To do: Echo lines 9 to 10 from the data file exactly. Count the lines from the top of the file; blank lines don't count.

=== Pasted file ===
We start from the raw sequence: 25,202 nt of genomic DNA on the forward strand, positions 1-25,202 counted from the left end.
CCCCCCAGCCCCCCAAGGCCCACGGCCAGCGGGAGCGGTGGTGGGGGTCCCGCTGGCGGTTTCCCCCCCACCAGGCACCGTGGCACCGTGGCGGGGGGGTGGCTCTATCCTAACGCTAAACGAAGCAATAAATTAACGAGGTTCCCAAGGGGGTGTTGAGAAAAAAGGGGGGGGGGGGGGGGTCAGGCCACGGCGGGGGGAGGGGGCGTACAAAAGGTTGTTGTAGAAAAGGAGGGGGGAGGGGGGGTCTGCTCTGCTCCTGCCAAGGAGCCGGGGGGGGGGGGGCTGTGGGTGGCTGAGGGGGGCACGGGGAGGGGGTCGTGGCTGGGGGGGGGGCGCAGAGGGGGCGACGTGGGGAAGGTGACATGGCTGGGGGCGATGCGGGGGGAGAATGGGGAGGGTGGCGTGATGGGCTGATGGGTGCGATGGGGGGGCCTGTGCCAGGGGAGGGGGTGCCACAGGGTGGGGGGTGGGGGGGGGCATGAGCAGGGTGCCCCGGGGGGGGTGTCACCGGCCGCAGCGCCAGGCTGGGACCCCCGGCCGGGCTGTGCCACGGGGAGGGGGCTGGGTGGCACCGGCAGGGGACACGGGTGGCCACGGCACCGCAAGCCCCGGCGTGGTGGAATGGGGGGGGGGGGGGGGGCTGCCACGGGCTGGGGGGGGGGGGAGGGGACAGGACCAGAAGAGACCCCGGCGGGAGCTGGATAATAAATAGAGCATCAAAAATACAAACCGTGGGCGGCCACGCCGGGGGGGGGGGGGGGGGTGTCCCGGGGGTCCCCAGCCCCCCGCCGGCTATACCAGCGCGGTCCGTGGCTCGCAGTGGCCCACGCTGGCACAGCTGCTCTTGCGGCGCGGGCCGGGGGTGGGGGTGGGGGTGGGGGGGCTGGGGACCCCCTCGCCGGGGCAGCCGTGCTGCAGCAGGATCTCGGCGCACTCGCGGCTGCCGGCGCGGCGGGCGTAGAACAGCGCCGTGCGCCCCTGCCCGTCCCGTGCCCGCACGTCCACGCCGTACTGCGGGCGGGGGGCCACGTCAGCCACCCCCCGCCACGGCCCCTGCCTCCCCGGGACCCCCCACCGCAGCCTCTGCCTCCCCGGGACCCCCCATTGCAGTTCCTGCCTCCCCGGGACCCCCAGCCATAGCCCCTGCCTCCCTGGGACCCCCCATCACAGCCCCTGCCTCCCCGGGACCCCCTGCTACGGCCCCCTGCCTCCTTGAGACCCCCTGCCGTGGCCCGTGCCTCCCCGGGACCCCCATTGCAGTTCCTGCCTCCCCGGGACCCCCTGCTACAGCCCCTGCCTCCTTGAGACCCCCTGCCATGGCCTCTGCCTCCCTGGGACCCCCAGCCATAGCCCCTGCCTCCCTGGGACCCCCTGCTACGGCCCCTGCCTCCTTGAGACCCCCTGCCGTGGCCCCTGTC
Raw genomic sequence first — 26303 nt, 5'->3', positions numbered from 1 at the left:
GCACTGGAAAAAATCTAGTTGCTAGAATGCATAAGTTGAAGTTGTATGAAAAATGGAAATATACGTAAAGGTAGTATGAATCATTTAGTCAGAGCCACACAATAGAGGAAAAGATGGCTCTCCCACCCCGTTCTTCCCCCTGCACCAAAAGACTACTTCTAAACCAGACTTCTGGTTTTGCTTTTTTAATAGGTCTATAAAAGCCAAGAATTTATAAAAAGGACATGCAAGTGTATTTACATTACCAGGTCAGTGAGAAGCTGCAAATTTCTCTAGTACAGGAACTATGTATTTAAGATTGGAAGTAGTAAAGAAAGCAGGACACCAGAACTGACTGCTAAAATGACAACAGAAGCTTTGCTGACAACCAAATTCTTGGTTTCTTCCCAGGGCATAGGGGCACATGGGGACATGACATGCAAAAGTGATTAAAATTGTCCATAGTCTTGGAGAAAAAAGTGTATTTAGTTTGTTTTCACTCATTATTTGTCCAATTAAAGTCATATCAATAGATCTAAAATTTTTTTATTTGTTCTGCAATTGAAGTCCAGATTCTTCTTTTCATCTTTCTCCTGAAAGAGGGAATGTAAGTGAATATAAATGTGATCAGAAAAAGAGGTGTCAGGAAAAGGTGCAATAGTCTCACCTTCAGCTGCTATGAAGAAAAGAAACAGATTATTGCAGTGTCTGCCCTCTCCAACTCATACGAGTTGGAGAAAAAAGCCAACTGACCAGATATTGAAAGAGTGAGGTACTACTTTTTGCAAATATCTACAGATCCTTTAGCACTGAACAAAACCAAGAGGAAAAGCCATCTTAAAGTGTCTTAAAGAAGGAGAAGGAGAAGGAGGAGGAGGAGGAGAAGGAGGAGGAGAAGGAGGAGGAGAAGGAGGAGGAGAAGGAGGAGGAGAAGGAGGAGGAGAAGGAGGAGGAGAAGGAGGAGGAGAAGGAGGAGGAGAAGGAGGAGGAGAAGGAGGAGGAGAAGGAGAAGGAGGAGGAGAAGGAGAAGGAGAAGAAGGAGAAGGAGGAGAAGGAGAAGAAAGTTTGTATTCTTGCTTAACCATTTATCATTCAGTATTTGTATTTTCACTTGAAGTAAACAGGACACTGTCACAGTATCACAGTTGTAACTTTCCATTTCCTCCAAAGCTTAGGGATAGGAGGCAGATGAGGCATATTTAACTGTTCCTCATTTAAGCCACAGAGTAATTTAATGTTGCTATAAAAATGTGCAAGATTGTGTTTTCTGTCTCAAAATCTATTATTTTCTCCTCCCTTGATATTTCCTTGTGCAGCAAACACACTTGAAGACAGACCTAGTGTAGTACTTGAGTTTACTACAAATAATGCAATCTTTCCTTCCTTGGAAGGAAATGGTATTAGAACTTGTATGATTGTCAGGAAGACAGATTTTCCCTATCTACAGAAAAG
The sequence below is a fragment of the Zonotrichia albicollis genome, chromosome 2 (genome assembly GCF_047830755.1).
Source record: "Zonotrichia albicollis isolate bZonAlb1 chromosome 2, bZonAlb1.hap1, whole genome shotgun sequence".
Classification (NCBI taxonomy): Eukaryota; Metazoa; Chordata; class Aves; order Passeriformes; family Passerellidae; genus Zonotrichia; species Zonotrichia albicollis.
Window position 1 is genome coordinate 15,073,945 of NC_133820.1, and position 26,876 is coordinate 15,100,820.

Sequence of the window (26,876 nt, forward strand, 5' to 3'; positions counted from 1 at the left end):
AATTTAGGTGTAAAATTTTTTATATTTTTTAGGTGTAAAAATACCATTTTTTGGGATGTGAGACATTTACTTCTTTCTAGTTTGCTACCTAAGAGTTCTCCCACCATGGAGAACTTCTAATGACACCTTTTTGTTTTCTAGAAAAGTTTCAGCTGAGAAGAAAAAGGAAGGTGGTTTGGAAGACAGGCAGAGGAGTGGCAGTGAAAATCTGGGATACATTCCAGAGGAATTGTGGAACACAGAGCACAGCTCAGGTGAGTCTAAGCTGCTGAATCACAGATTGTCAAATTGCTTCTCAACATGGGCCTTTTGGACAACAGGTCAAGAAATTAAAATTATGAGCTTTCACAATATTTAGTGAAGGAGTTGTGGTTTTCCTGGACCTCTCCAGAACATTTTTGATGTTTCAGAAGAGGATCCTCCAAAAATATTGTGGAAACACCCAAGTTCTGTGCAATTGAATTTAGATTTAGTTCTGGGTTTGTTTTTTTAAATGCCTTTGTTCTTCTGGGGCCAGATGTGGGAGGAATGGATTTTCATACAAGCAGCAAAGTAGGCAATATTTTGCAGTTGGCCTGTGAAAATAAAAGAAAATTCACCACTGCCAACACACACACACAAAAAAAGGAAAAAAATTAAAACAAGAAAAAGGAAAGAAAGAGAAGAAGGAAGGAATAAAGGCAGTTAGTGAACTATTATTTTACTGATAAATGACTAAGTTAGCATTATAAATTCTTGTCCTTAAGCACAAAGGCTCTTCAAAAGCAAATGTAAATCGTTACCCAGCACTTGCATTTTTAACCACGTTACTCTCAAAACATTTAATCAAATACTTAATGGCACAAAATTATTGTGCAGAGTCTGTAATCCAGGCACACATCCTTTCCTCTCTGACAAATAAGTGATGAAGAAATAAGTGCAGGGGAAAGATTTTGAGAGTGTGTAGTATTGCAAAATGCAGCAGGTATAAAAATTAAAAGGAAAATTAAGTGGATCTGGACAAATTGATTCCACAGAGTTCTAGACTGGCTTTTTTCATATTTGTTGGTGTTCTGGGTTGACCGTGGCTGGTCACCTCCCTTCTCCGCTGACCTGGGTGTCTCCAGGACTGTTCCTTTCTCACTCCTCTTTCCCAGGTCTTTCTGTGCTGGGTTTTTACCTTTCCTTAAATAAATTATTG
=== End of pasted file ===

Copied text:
Sequence of the window (26,876 nt, forward strand, 5' to 3'; positions counted from 1 at the left end):
AATTTAGGTGTAAAATTTTTTATATTTTTTAGGTGTAAAAATACCATTTTTTGGGATGTGAGACATTTACTTCTTTCTAGTTTGCTACCTAAGAGTTCTCCCACCATGGAGAACTTCTAATGACACCTTTTTGTTTTCTAGAAAAGTTTCAGCTGAGAAGAAAAAGGAAGGTGGTTTGGAAGACAGGCAGAGGAGTGGCAGTGAAAATCTGGGATACATTCCAGAGGAATTGTGGAACACAGAGCACAGCTCAGGTGAGTCTAAGCTGCTGAATCACAGATTGTCAAATTGCTTCTCAACATGGGCCTTTTGGACAACAGGTCAAGAAATTAAAATTATGAGCTTTCACAATATTTAGTGAAGGAGTTGTGGTTTTCCTGGACCTCTCCAGAACATTTTTGATGTTTCAGAAGAGGATCCTCCAAAAATATTGTGGAAACACCCAAGTTCTGTGCAATTGAATTTAGATTTAGTTCTGGGTTTGTTTTTTTAAATGCCTTTGTTCTTCTGGGGCCAGATGTGGGAGGAATGGATTTTCATACAAGCAGCAAAGTAGGCAATATTTTGCAGTTGGCCTGTGAAAATAAAAGAAAATTCACCACTGCCAACACACACACACAAAAAAAGGAAAAAAATTAAAACAAGAAAAAGGAAAGAAAGAGAAGAAGGAAGGAATAAAGGCAGTTAGTGAACTATTATTTTACTGATAAATGACTAAGTTAGCATTATAAATTCTTGTCCTTAAGCACAAAGGCTCTTCAAAAGCAAATGTAAATCGTTACCCAGCACTTGCATTTTTAACCACGTTACTCTCAAAACATTTAATCAAATACTTAATGGCACAAAATTATTGTGCAGAGTCTGTAATCCAGGCACACATCCTTTCCTCTCTGACAAATAAGTGATGAAGAAATAAGTGCAGGGGAAAGATTTTGAGAGTGTGTAGTATTGCAAAATGCAGCAGGTATAAAAATTAAAAGGAAAATTAAGTGGATCTGGACAAATTGATTCCACAGAGTTCTAGACTGGCTTTTTTCATATTTGTTGGTGTTCTGGGTTGACCGTGGCTGGTCACCTCCCTTCTCCGCTGACCTGGGTGTCTCCAGGACTGTTCCTTTCTCACTCCTCTTTCCCAGGTCTTTCTGTGCTGGGTTTTTACCTTTCCTTAAATAAATTATTG